Foucault himself was gay, and he deconstructed the notion that homosexuality is “unnatural,” citing instances in ancient Greece where homosexuality was, to some degree, acceptable.

    Interestingly enough, the DSM used to classify homosexuality as a disorder. But the APA changed that around 1970 (I can’t remember the exact date offhand). Some see this as evidence that psychiatry isn’t a science but simply bends to popular opinion. Others see it as evidence that psychiatry is scientific and self-correcting. Meanwhile, some traditional religious people see it as evidence that psychiatry can be swayed by Satan.

    It’s a complicated area to be sure. The mind involves so many things… nature, nurture and, I would add, spirituality.

    I hope this makes it a bit more clear!

  • Well, I just read you as being contrary, so I decided to lay off. But angry?

    You didn’t attack me or anything, not that I recall.

  • I assumed you might be angry because you said that you might say something you regret. Isn’t that when people generally do such things, when they are angry?

    Now, I see what happened. You might say something you would regret because you thought I was in a mood. Okay, that would be reasonable. But I didn’t think of that because I was not in a mood at all. I was entirely straight, serious, and relaxed.

  • Why should your reply make me angry? If I didn’t respond, it’s because I read you as being in a mood. But moods pass.

  • The main point I got was that you were calling into question my support of medication as opposed to talk therapy. You stated (approximately) that supporting medication would go against everything I stand for. I say that is a pretty controversial thing to say. Funny enough, at one time I would have agreed with that.

    As for saying things you would regret. I guess that it’s you who might be lucky not to say things you regret rather than me. I will take you for what you are. If you want to say things you regret, if my reply made you angry for some reason I can’t figure out, I’ll deal with it.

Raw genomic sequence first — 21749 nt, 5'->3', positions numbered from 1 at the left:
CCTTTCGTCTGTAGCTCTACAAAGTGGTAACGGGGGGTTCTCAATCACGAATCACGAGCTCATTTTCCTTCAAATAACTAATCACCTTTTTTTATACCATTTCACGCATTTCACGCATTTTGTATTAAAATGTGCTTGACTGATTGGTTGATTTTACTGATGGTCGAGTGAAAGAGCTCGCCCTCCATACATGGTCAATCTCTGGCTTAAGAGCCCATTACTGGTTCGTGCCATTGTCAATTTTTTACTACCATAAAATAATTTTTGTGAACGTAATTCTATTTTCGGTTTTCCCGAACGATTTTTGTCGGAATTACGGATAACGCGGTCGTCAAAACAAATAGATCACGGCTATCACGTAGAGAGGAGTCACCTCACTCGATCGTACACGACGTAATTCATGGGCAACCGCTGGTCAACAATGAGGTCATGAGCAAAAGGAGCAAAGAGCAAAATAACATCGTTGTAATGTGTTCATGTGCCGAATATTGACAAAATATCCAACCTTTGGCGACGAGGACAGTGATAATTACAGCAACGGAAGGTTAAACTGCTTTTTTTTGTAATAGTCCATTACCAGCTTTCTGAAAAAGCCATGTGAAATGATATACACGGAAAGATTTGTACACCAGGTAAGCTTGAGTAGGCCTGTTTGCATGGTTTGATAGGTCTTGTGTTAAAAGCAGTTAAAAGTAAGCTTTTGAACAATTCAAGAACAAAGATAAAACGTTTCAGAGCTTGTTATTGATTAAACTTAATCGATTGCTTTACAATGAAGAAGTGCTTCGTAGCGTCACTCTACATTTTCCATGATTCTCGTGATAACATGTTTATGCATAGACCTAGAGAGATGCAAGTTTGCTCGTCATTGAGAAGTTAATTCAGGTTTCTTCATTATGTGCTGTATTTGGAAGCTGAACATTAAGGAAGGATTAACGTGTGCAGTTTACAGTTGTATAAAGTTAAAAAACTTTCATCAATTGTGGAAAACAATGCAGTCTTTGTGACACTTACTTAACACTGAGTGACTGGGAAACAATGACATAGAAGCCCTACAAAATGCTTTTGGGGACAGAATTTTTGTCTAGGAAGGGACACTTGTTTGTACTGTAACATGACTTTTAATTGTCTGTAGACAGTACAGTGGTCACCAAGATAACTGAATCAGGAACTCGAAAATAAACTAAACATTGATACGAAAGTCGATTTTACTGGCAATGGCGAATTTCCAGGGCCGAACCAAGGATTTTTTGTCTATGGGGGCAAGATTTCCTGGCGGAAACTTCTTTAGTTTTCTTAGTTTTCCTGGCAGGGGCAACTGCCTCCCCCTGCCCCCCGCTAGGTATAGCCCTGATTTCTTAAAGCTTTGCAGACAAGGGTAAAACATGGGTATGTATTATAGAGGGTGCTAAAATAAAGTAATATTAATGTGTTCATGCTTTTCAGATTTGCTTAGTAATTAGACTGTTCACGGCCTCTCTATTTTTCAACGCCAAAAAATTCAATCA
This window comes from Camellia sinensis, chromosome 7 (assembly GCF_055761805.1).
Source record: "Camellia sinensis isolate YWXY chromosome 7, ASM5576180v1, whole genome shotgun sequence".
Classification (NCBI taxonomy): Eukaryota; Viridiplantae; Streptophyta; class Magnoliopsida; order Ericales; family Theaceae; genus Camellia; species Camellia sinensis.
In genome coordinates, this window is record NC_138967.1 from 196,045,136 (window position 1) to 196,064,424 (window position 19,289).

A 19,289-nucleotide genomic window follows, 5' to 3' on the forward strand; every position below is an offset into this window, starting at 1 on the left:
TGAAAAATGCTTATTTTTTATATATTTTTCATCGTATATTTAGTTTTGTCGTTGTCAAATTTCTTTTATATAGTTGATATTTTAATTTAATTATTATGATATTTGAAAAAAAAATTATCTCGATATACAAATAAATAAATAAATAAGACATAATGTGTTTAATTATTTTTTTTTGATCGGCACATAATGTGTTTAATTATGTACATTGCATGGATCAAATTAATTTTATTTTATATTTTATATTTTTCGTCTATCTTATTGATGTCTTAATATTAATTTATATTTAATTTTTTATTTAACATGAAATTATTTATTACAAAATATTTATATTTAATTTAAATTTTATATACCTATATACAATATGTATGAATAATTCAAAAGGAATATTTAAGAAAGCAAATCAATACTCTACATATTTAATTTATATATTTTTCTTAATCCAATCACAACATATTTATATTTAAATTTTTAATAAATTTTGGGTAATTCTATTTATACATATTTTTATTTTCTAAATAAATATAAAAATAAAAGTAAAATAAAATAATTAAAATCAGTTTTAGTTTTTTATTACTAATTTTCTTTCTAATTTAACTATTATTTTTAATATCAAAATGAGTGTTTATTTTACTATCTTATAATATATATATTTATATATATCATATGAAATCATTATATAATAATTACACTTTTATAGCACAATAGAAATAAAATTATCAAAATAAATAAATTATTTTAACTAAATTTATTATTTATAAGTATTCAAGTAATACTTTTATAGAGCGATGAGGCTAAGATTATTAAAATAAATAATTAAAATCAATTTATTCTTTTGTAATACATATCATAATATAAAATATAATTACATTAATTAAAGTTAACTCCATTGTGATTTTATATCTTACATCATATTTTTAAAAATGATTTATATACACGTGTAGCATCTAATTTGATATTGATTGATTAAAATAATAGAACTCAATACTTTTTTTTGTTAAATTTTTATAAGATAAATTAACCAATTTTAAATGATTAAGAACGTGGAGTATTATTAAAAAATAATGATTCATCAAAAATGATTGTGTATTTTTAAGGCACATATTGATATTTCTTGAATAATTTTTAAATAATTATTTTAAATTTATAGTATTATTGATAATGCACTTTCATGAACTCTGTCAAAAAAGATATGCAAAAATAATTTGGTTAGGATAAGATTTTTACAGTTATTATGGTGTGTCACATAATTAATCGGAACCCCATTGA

• I’ve just re-read your #25, and I can only reiterate:

    “Except for organically-based mental disorders, other forms of therapy are just as effective.”

    This is a categorical, i.e., definitional, not a factual statement. I have no way of telling which disorders are strictly organically-based and which are not. And I’m certain this matter is a subject to disagreement even among practitioners.

    And when I spoke of “psychiatry,” I had in mind a more encompassing term than what may be in current use and delimited to dispensing of drugs – which is to say, inclusive of anything connected with mental health. (Psyche in Greek stands for “soul.”)

    And given that sense, therapy is also part of the psychiatric practice, as well as administration of drugs.

    Consequently, I don’t see why my rather balanced statement was controversial.

  • You should be glad.

    I did not want to say what I might regret.

  • Ok, that’s cool, then.

  • I preferred to skip it, Cindy.

  • Ouch Roger, I didn’t see that post. I hope MC will answer anyway with what s/he(?) thinks.

    Roger, I posted to you on the previous page. Not sure if you saw it or not. Or you preferred to skip a reply. I was curious about your thinking.

  • MC –

    28 is very intriguing. I’ll have to think about my response awhile. Meantime, do you think Foucault saw a grand conspiracy? Further, whether ‘yes’ or ‘no’, how does this relate to your analysis of what you are calling ‘socially’ created ‘truth’? That is how do you tie in your idea of what Foucault is saying with what you are saying?

  • At least you’re trying to fair and balanced, MC.

    BTW, when Foucault spoke of “mechanisms of power,” and the various strategies that “power” deployed, he wasn’t talking in any naive sense of there being any conspiracy.

  • FCEtier (#27), you’re actually comparing The Common Sense Book of Baby and Child Care with The Myth of Mental Illness? Spousal loyalty (even unacknowledged, as you ought to have done) is gallant, but that’s a stretch. Pediatricians are to psychiatrists as Nobel laureates are to witch doctors.

  • Thanks Cindy.

    Emm, thank you too for the refresher! It’s been a long time since I sat in psyc. courses at undergraduate university (mid-1980s). My memory told me there was a basic distinction between casual and correlational experiments.

    After snooping around on the web last night I realized the distinction is, more properly, between the experimental and correlational design. Some sites seem to suggest, as some profs might have in my undergrad. courses, that experimental designs could infer causality if confounding variables were carefully controlled. But in the next paragraph these sites would also admit this is very difficult to achieve, for various reasons.

    Okay, so now that I’ve brushed up on my clinical psychology, I’ll switch to the sociology of science, just as I switched my major from psychology to sociology before graduating…